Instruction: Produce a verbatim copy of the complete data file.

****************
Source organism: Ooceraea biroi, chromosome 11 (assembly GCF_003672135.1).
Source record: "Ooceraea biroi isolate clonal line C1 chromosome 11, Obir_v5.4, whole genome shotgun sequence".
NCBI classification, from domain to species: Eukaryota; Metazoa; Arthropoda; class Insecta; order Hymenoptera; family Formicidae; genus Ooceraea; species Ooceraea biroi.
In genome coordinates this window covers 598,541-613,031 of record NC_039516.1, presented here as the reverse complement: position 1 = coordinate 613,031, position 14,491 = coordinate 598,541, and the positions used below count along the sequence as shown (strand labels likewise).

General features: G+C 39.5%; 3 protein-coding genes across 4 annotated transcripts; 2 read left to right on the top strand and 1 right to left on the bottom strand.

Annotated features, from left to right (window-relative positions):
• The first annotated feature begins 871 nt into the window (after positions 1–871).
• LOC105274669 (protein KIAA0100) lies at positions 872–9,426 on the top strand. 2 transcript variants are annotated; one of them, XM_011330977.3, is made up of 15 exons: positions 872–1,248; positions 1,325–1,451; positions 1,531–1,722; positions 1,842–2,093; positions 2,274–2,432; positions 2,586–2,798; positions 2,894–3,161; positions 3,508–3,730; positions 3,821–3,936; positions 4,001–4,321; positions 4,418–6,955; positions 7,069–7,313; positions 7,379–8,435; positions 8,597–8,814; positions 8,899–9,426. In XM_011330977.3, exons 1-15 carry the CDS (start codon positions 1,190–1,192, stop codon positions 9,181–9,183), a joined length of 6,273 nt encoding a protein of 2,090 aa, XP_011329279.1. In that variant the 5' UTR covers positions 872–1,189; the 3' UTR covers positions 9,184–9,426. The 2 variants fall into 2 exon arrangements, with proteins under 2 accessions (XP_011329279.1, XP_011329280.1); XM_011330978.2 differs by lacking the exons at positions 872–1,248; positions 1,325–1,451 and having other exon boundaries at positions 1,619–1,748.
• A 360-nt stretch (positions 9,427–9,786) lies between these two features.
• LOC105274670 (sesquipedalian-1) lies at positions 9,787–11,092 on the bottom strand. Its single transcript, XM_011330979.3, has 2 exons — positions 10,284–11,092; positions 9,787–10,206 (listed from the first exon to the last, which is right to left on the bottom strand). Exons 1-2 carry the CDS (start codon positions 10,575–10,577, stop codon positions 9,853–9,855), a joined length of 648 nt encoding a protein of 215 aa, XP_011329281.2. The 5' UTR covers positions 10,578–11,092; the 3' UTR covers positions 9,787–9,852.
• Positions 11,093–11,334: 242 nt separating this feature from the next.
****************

Source organism: Ooceraea biroi, chromosome 11 (assembly GCF_003672135.1).
Source record: "Ooceraea biroi isolate clonal line C1 chromosome 11, Obir_v5.4, whole genome shotgun sequence".
NCBI classification, from domain to species: Eukaryota; Metazoa; Arthropoda; class Insecta; order Hymenoptera; family Formicidae; genus Ooceraea; species Ooceraea biroi.
In genome coordinates this window covers 598,541-613,031 of record NC_039516.1, presented here as the reverse complement: position 1 = coordinate 613,031, position 14,491 = coordinate 598,541, and the positions used below count along the sequence as shown (strand labels likewise).

General features: G+C 39.5%; 3 protein-coding genes across 4 annotated transcripts; 2 read left to right on the top strand and 1 right to left on the bottom strand.

Annotated features, from left to right (window-relative positions):
• The first annotated feature begins 871 nt into the window (after positions 1–871).
• LOC105274669 (protein KIAA0100) lies at positions 872–9,426 on the top strand. 2 transcript variants are annotated; one of them, XM_011330977.3, is made up of 15 exons: positions 872–1,248; positions 1,325–1,451; positions 1,531–1,722; positions 1,842–2,093; positions 2,274–2,432; positions 2,586–2,798; positions 2,894–3,161; positions 3,508–3,730; positions 3,821–3,936; positions 4,001–4,321; positions 4,418–6,955; positions 7,069–7,313; positions 7,379–8,435; positions 8,597–8,814; positions 8,899–9,426. In XM_011330977.3, exons 1-15 carry the CDS (start codon positions 1,190–1,192, stop codon positions 9,181–9,183), a joined length of 6,273 nt encoding a protein of 2,090 aa, XP_011329279.1. In that variant the 5' UTR covers positions 872–1,189; the 3' UTR covers positions 9,184–9,426. The 2 variants fall into 2 exon arrangements, with proteins under 2 accessions (XP_011329279.1, XP_011329280.1); XM_011330978.2 differs by lacking the exons at positions 872–1,248; positions 1,325–1,451 and having other exon boundaries at positions 1,619–1,748.
• A 360-nt stretch (positions 9,427–9,786) lies between these two features.
• LOC105274670 (sesquipedalian-1) lies at positions 9,787–11,092 on the bottom strand. Its single transcript, XM_011330979.3, has 2 exons — positions 10,284–11,092; positions 9,787–10,206 (listed from the first exon to the last, which is right to left on the bottom strand). Exons 1-2 carry the CDS (start codon positions 10,575–10,577, stop codon positions 9,853–9,855), a joined length of 648 nt encoding a protein of 215 aa, XP_011329281.2. The 5' UTR covers positions 10,578–11,092; the 3' UTR covers positions 9,787–9,852.
• Positions 11,093–11,334: 242 nt separating this feature from the next.